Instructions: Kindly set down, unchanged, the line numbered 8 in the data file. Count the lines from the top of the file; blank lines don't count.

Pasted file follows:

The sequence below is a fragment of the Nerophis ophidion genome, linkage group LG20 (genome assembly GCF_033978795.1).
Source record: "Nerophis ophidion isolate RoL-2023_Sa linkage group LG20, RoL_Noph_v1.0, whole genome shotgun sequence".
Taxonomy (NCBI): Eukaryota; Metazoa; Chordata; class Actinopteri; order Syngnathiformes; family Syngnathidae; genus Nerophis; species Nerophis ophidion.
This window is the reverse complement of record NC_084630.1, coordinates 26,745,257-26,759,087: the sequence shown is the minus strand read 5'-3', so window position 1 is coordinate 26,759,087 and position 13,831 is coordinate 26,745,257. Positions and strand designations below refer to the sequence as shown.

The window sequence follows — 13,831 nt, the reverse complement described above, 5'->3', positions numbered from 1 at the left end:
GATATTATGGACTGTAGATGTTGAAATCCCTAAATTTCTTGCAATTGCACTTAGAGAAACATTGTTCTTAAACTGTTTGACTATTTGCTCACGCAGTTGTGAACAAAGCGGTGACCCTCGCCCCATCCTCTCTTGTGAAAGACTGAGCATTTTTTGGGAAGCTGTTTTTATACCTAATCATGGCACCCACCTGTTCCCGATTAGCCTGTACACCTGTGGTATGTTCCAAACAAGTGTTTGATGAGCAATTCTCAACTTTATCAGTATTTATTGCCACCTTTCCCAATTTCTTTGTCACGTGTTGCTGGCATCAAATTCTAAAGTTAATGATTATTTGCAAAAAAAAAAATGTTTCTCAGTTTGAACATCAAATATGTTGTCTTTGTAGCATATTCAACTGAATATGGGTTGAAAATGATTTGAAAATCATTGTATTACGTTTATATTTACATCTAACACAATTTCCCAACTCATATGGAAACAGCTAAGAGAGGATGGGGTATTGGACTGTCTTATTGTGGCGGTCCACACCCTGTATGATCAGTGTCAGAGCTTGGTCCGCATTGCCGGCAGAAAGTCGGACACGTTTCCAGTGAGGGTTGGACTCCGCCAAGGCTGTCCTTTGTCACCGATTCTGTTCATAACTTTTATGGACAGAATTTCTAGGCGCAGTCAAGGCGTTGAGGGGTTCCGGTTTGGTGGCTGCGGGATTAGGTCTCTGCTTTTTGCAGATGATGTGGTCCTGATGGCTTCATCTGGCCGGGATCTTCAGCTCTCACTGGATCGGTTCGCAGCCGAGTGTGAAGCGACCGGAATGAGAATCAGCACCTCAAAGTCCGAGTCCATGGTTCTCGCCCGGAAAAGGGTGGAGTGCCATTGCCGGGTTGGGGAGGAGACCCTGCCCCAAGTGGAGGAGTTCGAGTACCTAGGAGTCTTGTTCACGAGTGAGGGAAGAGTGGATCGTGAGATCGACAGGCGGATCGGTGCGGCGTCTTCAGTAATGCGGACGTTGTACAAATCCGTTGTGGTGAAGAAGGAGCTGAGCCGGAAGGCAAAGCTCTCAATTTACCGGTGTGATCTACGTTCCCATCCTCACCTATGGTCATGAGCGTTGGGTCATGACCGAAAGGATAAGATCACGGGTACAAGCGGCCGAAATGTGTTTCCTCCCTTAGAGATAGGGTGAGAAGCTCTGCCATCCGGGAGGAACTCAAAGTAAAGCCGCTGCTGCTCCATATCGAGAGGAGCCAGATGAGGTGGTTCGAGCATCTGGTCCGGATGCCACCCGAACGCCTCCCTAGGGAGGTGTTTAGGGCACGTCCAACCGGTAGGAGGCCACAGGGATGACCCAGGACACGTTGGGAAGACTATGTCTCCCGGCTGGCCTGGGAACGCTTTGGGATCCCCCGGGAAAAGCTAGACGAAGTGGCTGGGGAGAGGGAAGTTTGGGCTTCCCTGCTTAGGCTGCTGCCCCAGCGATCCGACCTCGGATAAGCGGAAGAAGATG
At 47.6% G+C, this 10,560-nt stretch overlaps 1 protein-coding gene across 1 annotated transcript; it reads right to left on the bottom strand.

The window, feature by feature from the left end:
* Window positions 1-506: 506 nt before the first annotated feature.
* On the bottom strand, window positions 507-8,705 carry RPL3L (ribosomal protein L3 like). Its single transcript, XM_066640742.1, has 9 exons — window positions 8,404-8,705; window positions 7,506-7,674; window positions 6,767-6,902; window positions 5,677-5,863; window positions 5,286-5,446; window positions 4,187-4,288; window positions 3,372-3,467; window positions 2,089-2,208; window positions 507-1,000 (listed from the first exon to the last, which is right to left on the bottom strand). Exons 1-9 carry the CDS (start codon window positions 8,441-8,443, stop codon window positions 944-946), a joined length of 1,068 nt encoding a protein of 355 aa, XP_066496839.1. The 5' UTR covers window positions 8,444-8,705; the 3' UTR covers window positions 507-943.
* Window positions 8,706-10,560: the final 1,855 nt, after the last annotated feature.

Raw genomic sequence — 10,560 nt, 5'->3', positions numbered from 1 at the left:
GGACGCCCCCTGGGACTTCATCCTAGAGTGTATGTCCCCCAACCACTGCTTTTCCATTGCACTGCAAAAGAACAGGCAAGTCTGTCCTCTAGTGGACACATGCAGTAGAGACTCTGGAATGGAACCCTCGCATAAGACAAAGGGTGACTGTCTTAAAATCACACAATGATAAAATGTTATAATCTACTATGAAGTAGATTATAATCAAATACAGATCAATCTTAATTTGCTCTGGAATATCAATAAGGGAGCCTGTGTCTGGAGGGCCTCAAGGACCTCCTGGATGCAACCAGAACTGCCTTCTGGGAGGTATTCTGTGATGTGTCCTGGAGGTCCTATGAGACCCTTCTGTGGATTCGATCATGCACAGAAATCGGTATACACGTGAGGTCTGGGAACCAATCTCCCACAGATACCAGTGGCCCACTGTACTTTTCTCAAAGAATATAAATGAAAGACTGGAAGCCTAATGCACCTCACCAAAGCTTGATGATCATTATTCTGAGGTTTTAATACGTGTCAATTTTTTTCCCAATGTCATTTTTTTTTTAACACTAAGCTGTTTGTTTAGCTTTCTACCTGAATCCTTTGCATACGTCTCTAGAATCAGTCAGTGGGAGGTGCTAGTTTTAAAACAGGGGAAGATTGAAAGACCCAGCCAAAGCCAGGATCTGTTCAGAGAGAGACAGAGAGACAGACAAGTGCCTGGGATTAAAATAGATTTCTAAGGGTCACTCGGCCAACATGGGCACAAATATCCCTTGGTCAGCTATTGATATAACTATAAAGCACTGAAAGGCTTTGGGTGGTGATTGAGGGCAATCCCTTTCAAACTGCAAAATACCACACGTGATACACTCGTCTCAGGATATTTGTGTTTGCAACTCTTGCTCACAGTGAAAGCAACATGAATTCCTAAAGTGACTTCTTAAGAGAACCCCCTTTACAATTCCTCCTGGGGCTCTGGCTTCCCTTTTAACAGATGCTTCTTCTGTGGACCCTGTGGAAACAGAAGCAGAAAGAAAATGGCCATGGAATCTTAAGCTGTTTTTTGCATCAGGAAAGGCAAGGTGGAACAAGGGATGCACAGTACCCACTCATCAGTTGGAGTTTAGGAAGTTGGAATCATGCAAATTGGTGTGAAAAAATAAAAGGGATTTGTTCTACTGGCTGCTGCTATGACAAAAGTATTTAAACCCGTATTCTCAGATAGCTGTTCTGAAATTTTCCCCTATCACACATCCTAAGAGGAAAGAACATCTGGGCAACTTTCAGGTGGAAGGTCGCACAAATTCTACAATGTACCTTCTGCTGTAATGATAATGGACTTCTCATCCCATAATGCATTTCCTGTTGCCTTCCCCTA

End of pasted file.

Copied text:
The window, feature by feature from the left end: